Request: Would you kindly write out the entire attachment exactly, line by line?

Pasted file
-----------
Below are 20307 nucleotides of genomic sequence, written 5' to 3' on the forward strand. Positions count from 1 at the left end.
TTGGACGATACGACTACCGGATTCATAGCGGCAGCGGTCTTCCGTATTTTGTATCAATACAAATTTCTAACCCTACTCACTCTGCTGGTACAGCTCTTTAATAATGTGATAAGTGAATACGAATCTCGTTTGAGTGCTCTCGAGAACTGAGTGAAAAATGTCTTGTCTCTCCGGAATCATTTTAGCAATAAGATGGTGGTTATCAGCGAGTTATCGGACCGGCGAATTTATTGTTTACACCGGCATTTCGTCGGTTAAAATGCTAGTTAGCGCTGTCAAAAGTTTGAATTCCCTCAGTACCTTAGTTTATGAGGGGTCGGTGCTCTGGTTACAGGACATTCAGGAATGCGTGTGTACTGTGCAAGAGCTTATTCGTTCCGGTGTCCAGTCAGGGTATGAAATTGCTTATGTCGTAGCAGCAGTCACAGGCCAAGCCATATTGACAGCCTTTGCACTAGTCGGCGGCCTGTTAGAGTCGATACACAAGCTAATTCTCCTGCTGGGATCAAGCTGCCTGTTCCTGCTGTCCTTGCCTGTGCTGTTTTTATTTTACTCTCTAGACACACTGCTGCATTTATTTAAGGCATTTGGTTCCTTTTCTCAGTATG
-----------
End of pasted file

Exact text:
Below are 20307 nucleotides of genomic sequence, written 5' to 3' on the forward strand. Positions count from 1 at the left end.
TTGGACGATACGACTACCGGATTCATAGCGGCAGCGGTCTTCCGTATTTTGTATCAATACAAATTTCTAACCCTACTCACTCTGCTGGTACAGCTCTTTAATAATGTGATAAGTGAATACGAATCTCGTTTGAGTGCTCTCGAGAACTGAGTGAAAAATGTCTTGTCTCTCCGGAATCATTTTAGCAATAAGATGGTGGTTATCAGCGAGTTATCGGACCGGCGAATTTATTGTTTACACCGGCATTTCGTCGGTTAAAATGCTAGTTAGCGCTGTCAAAAGTTTGAATTCCCTCAGTACCTTAGTTTATGAGGGGTCGGTGCTCTGGTTACAGGACATTCAGGAATGCGTGTGTACTGTGCAAGAGCTTATTCGTTCCGGTGTCCAGTCAGGGTATGAAATTGCTTATGTCGTAGCAGCAGTCACAGGCCAAGCCATATTGACAGCCTTTGCACTAGTCGGCGGCCTGTTAGAGTCGATACACAAGCTAATTCTCCTGCTGGGATCAAGCTGCCTGTTCCTGCTGTCCTTGCCTGTGCTGTTTTTATTTTACTCTCTAGACACACTGCTGCATTTATTTAAGGCATTTGGTTCCTTTTCTCAGTATG